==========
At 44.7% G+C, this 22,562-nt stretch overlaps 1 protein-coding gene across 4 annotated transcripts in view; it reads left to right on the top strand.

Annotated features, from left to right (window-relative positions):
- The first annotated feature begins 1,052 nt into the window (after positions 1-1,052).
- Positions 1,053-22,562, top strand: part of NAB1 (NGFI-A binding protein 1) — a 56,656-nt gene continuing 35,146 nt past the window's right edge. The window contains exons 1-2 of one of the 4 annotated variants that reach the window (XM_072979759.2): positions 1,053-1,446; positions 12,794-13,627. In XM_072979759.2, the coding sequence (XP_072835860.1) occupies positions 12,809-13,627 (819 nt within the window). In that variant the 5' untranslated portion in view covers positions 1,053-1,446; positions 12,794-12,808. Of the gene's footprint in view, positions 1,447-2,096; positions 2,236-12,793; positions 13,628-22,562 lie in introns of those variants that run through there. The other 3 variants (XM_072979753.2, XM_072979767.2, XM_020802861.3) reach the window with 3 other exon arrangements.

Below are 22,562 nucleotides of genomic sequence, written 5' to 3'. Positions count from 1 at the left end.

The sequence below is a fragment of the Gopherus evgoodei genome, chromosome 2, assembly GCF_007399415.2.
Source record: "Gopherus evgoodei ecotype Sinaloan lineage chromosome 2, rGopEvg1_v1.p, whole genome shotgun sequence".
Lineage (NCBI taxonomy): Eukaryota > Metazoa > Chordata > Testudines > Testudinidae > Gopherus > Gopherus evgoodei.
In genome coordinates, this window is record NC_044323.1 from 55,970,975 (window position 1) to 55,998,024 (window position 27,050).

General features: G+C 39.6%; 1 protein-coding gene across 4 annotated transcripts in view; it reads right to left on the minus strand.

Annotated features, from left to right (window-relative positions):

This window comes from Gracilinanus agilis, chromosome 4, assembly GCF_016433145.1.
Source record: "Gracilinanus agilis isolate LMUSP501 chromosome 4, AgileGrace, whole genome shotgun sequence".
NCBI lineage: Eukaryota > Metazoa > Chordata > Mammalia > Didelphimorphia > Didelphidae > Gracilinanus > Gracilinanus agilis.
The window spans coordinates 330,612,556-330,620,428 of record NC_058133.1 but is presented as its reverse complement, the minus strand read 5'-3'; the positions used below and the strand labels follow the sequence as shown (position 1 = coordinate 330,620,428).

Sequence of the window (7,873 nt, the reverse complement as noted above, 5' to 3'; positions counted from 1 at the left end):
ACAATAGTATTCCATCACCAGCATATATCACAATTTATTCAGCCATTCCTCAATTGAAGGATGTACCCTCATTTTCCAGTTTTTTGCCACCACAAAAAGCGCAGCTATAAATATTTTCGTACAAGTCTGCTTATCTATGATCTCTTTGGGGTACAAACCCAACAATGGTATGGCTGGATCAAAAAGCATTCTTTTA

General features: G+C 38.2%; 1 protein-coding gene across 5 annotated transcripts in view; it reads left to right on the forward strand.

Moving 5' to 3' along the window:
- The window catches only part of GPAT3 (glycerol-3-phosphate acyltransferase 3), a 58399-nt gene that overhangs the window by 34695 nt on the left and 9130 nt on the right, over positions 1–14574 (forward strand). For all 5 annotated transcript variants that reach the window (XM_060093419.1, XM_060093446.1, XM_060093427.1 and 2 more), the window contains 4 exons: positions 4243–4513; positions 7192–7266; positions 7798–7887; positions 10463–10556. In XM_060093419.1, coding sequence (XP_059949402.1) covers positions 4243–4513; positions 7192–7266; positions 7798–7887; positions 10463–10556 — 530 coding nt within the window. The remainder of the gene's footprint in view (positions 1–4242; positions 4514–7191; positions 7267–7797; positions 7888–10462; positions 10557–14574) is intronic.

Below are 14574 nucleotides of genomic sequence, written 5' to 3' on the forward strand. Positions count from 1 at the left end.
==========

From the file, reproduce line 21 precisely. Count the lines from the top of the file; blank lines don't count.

Below are 14574 nucleotides of genomic sequence, written 5' to 3' on the forward strand. Positions count from 1 at the left end.